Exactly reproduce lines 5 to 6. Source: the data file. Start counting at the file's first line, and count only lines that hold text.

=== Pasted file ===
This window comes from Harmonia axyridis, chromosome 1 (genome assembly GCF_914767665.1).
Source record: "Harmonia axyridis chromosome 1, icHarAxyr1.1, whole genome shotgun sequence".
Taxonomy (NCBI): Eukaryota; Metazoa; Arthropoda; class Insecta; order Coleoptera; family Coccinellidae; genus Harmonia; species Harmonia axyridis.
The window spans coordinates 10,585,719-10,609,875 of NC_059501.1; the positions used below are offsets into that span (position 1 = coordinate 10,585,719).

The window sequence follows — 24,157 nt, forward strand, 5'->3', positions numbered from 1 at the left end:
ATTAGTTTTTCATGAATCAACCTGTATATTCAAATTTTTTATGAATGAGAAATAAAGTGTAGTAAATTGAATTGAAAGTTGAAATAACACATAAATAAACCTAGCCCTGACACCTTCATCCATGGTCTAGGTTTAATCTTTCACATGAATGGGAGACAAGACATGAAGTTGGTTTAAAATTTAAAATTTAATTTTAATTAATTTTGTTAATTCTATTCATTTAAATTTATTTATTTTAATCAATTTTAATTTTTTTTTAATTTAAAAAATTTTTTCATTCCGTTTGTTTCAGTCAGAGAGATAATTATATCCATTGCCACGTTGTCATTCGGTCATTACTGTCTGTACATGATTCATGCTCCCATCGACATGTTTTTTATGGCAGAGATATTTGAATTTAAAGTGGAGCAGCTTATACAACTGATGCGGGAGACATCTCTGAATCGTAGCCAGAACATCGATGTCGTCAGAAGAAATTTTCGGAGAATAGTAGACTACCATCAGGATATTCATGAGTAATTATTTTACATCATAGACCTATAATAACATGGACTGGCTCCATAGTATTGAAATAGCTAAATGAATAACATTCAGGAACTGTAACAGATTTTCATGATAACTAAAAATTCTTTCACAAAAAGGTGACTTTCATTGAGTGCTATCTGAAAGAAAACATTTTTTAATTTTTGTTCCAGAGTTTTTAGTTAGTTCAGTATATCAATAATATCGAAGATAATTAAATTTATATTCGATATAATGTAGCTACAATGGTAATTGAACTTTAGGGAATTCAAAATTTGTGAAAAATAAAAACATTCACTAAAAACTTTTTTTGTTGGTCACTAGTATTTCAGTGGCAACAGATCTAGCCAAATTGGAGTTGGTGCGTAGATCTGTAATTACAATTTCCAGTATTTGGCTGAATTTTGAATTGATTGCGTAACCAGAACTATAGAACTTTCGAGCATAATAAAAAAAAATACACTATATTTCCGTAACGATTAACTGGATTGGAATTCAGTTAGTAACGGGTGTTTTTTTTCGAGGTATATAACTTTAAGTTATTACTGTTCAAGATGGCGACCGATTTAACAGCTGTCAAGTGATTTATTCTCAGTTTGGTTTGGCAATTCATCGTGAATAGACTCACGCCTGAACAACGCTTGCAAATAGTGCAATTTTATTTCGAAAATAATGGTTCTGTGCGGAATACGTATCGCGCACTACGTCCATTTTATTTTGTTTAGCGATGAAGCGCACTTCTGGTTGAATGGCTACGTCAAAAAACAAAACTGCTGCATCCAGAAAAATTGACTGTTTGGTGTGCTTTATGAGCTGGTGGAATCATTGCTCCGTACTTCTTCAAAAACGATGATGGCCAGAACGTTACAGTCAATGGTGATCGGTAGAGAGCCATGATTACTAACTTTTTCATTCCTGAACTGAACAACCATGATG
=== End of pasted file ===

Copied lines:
The window sequence follows — 24,157 nt, forward strand, 5'->3', positions numbered from 1 at the left end:
ATTAGTTTTTCATGAATCAACCTGTATATTCAAATTTTTTATGAATGAGAAATAAAGTGTAGTAAATTGAATTGAAAGTTGAAATAACACATAAATAAACCTAGCCCTGACACCTTCATCCATGGTCTAGGTTTAATCTTTCACATGAATGGGAGACAAGACATGAAGTTGGTTTAAAATTTAAAATTTAATTTTAATTAATTTTGTTAATTCTATTCATTTAAATTTATTTATTTTAATCAATTTTAATTTTTTTTTAATTTAAAAAATTTTTTCATTCCGTTTGTTTCAGTCAGAGAGATAATTATATCCATTGCCACGTTGTCATTCGGTCATTACTGTCTGTACATGATTCATGCTCCCATCGACATGTTTTTTATGGCAGAGATATTTGAATTTAAAGTGGAGCAGCTTATACAACTGATGCGGGAGACATCTCTGAATCGTAGCCAGAACATCGATGTCGTCAGAAGAAATTTTCGGAGAATAGTAGACTACCATCAGGATATTCATGAGTAATTATTTTACATCATAGACCTATAATAACATGGACTGGCTCCATAGTATTGAAATAGCTAAATGAATAACATTCAGGAACTGTAACAGATTTTCATGATAACTAAAAATTCTTTCACAAAAAGGTGACTTTCATTGAGTGCTATCTGAAAGAAAACATTTTTTAATTTTTGTTCCAGAGTTTTTAGTTAGTTCAGTATATCAATAATATCGAAGATAATTAAATTTATATTCGATATAATGTAGCTACAATGGTAATTGAACTTTAGGGAATTCAAAATTTGTGAAAAATAAAAACATTCACTAAAAACTTTTTTTGTTGGTCACTAGTATTTCAGTGGCAACAGATCTAGCCAAATTGGAGTTGGTGCGTAGATCTGTAATTACAATTTCCAGTATTTGGCTGAATTTTGAATTGATTGCGTAACCAGAACTATAGAACTTTCGAGCATAATAAAAAAAAATACACTATATTTCCGTAACGATTAACTGGATTGGAATTCAGTTAGTAACGGGTGTTTTTTTTCGAGGTATATAACTTTAAGTTATTACTGTTCAAGATGGCGACCGATTTAACAGCTGTCAAGTGATTTATTCTCAGTTTGGTTTGGCAATTCATCGTGAATAGACTCACGCCTGAACAACGCTTGCAAATAGTGCAATTTTATTTCGAAAATAATGGTTCTGTGCGGAATACGTATCGCGCACTACGTCCATTTTATTTTGTTTAGCGATGAAGCGCACTTCTGGTTGAATGGCTACGTCAAAAAACAAAACTGCTGCATCCAGAAAAATTGACTGTTTGGTGTGCTTTATGAGCTGGTGGAATCATTGCTCCGTACTTCTTCAAAAACGATGATGGCCAGAACGTTACAGTCAATGGTGATCGGTAGAGAGCCATGATTACTAACTTTTTCATTCCTGAACTGAACAACCATGATG